Most researchers in neuroscience use animal models.
Though most neuroscientists are interested in understanding the human brain, they can use more invasive techniques with animal brains. In exchange for these invasive abilities they must assume that other animals are similar enough to humans that they can actually learn something about humans in the process.
Functional magnetic resonance imaging (fMRI) is a non-invasive technique for measuring changes in local blood flow (which are significantly correlated with changes in neural activity) in the brain. fMRI measures what is called the blood oxygen level-dependent (BOLD) signal. Because it is non-invasive it can be used with human subjects.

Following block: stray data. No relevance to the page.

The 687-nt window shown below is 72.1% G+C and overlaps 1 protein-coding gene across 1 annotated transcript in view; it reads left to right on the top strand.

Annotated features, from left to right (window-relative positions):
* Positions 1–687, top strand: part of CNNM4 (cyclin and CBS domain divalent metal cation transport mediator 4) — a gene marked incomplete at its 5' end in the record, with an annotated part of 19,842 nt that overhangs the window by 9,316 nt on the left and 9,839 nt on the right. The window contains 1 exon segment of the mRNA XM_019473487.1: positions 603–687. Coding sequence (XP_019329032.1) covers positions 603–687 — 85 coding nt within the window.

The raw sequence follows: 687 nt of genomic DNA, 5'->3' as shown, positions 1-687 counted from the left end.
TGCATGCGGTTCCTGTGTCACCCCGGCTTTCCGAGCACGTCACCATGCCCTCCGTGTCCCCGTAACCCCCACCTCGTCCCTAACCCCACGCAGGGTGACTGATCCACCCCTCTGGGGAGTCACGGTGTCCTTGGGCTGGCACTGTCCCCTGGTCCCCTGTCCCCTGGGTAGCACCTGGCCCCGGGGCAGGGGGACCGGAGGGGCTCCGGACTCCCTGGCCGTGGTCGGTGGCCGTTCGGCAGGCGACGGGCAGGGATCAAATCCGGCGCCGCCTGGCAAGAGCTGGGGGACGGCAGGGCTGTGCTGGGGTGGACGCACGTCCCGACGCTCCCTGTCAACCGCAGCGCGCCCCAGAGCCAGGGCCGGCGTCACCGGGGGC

Researchers like ourselves recognize the value of animal research, especially when the behavior being investigated is similar between the studied species and humans.
However, there is at least one fundamental cognitive difference between humans and all other animals, and likely many more given the dominant position of our species.
For researchers like ourselves it is much more interesting to learn something about the human brain (the item of interest) rather than, say, the rat brain.
Why do some neuroscientists think that using fMRI to study the neural basis of cognition in humans is of little value?
Many have heard that there are issues with fMRI as a technique. There are (like any technique), but not as many as most believe.
Here are some common misconceptions about fMRI: